3 soldiers killed in suicide attack on army base in Philippines’ restive south

MANILA – Three soldiers from the Philippine military and two suspected suicide bombers were killed in a Friday (June 28) noon attack on a special army counter-terrorism unit at a stronghold of Islamic State-linked militants in the Philippines’ restive south.

“It was a bomb and a firefight,” army spokesman Colonel Ramon Zagala told Agence France-Presse (AFP).
The attackers had targeted the temporary headquarters of the 1,500-man First Brigade Combat team in Indanan town on Jolo island.

Twelve soldiers were wounded, said Col Zagala.

An AFP reporter on the scene saw a blood-soaked man slumped on a tricycle on a street in front of the camp.
Initial reports from the Jolo police said the two suspected suicide bombers had managed to trigger their bombs – one as he was being accosted, and the other as he ran towards a parking lot for officers.

Police said other attackers then launched mortar shells on the base, while snipers targeted troops inside for about an hour. 

Major Arvin Encinas, spokesman for the army’s Western Mindanao Command, confirmed later in the evening that it was a suicide attack.“The carriers of the bombs were among those who died. There were two explosions,” he said.

But army officials said it could not be ascertained yet what kind of explosives were used or who was behind the attack.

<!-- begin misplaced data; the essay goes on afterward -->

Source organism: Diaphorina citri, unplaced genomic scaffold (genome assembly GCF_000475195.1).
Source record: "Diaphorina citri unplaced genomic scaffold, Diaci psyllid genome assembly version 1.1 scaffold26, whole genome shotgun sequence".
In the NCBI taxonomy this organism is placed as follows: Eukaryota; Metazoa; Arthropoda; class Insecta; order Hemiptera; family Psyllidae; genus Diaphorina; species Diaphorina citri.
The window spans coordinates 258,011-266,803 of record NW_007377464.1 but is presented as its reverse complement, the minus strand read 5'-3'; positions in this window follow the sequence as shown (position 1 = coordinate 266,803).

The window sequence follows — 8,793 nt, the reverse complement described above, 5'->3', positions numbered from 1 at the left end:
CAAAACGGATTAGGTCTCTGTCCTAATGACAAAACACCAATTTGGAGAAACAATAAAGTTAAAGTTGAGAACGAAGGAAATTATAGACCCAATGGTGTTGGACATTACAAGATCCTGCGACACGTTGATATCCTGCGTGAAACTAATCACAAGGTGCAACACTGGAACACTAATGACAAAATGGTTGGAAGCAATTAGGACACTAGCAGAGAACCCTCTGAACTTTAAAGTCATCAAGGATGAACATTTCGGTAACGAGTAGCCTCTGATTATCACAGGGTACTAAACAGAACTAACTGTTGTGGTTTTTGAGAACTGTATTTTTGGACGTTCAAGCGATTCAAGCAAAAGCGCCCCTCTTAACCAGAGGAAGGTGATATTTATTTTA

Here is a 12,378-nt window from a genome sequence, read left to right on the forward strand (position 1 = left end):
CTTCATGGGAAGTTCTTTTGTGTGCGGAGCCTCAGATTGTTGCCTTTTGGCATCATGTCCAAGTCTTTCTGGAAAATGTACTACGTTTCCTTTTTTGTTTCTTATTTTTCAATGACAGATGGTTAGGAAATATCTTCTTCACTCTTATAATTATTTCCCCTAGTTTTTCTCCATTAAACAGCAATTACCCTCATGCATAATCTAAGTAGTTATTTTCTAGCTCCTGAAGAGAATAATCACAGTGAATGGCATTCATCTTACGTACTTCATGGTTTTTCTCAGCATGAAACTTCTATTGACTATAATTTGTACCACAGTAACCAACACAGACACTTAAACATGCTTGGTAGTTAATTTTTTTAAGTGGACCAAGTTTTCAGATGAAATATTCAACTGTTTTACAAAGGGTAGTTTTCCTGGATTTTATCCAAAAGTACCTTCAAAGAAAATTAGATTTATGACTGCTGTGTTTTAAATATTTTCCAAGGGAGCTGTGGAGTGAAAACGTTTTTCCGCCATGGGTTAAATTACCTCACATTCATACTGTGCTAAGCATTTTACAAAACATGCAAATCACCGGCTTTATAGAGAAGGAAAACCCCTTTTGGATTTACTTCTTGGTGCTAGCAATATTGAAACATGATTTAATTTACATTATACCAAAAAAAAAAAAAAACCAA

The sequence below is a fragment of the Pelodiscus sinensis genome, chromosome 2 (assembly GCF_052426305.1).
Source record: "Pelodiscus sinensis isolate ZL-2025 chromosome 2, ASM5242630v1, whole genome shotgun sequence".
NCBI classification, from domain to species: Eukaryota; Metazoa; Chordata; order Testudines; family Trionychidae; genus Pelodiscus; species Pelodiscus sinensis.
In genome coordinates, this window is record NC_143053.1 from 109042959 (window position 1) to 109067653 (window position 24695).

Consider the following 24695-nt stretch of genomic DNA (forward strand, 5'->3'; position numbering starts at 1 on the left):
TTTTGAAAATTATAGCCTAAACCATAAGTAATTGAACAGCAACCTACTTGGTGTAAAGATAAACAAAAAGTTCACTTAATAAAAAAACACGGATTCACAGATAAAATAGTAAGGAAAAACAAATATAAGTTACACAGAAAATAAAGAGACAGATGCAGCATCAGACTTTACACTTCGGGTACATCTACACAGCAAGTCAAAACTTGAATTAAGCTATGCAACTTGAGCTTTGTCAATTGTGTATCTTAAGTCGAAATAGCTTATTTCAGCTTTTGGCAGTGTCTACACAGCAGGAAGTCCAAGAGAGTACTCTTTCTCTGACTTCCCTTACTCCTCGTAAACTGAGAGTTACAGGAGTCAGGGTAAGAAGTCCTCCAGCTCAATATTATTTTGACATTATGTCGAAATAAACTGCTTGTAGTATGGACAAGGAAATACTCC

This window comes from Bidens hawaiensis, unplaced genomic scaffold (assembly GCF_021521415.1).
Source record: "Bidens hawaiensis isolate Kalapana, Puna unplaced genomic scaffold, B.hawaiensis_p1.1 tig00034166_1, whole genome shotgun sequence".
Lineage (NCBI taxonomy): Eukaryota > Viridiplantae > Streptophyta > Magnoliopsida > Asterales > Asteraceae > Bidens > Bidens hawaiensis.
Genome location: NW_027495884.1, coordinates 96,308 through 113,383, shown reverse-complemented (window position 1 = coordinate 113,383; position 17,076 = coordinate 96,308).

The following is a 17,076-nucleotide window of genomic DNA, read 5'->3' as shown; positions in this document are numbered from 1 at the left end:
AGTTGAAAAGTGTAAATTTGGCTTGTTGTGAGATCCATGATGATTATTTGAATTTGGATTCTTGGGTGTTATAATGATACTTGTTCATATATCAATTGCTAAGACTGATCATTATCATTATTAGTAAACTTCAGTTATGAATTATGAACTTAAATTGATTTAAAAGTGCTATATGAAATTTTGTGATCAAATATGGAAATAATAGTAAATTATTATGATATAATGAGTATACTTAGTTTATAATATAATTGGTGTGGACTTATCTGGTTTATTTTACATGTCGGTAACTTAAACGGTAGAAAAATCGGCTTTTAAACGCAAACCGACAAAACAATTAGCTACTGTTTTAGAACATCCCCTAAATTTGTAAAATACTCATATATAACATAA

Col Zagala said it was “meant to disrupt the intensified security operations and our operational tempo, following a series of recent operational gains in the area”.

 
 
 

The army had deployed the First Brigade Combat team from Manila early this month. 

The unit was specially trained to go after the Abu Sayyaf, an extremist group which had pledged allegiance to the Islamic State in Iraq and Syria (ISIS). 

The incident on Friday  is the third suicide attack in the Philippines.

In January, suspected suicide bombers attacked Jolo’s Roman Catholic cathedral, killing 23 people and wounding at least 100.
An Indonesian couple, with help from a faction of the Abu Sayyaf group, were tagged as the attackers.

In July last year, a Moroccan man detonated bombs hidden inside a van he had driven to an army checkpoint on Basilan island, a militant stronghold some 1,000km south of Manila. The blast instantly killed a soldier, five paramilitaries, four civilians – including a mother and her child – and the bomber.

Jolo and other remote areas of the southern Philippines are home to numerous armed groups, including the Abu Sayyaf.
The small but brutal gang of self-styled Islamic militants was founded in the 1990s with seed money from Osama bin Laden’s Al-Qaeda network.

The Abu Sayyaf has capitalised on decades of instability in the war-torn southern island of Mindanao to generate tens of millions of dollars from piracy and ransom payments.It prowls waters separating Sulu and Sabah in search of tourists and fishermen.

“Right now, we can’t say who the perpetrators are. But we are not discounting that it may be the Abu Sayyaf,” said Major Encinas.